EC appoints first transgender goodwill ambassador

Nandana James Mumbai | Updated on March 27, 2019 Published on March 27, 2019

Five years after being first enrolled as voters along with males and females, in another first for the transgender community, Shreegauri Sawant was appointed as one of the goodwill ambassadors of the Election Commission in Maharashtra. On being asked how she felt, the transgender activist said: “Being a transgender, it is a really golden opportunity, but it took us such a long time.”

It shouldn’t have taken this long, Sawant reiterated, pointing out how the transgender community was recognised by the Supreme Court as the “third gender” only in 2014 after a petition was filed by her, among others. For the first time, transgenders were enrolled as voters as there was no separate classification for them until then. “I am just a five-year-old baby because (it is) after 2014 that we got the recognition as a transgender. I feel blessed and there is more responsibility now,” she said.

“Being an ambassador, it is my responsibility to tell everyone to exercise their voting rights. I will go door to door, ask women to vote and whatever it is that my job entails, I will do it,” Sawant said.

“I have to motivate people because if the government has decided to give this golden opportunity to Shreegauri Sawant, I have to do the golden things, I have to do the remarkable work.”

On whether people have been asking her if she would encourage transgenders to vote, she replies in affirmative, although the question puzzled her. “Suppose I had become a doctor. Will I be asked the same question, whether I am going to treat only transgenders? I hope you got my answer,” she said.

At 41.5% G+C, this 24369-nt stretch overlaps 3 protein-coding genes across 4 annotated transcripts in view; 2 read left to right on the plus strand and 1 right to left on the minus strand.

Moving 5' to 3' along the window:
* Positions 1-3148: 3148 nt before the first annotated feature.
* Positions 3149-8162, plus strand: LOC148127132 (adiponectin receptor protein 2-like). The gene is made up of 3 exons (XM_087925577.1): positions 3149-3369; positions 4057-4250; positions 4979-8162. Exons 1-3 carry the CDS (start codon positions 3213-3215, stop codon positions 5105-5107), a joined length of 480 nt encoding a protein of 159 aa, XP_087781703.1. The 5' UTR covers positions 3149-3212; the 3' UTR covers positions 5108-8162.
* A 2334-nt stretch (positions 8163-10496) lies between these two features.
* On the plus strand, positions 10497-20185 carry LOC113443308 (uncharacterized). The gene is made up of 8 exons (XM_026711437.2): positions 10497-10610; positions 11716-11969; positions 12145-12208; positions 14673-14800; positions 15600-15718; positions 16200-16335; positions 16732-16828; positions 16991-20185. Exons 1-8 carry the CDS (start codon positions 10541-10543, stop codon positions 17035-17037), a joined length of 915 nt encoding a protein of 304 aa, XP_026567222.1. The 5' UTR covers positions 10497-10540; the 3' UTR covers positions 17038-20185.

Difficult process

However, she sheds light on certain bleak realities beleaguering the transgender community, adding that there is a long journey ahead.

“You have given me a balloon in my hand, you have shown me now you have to fly. The balloon is showing me that the sky is too far and the balloon won’t help me. Being an ambassador doesn’t mean it will change everything. I need my community to go to schools and colleges. Besides sex work, I need them to get good opportunities, good jobs…” she said firmly. Not all transgenders are registered under the law, with most of them not having their original identification proofs in place. The fact that most of them had run away from their homes at an early age also doesn’t help.

The process of changing their names after being identified a transgender or a sex change will not be allowed at the gazette office, which exacerbates the low registration factor, consequently triggering a low voter turnout as well, Sawant explained.

Even when people who have done the proper sex reassignment surgery from government hospitals go for aname change, the gazette officer doesn’t allow them, she lamented. Going forward, what all other positions and opportunities would she like to see opening up for transgenders?

She replied: “Every sector! Why (this) special (emphasis)...We are not handicapped, we deserve it. I want to see my people in every sector.”

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Published on March 27, 2019
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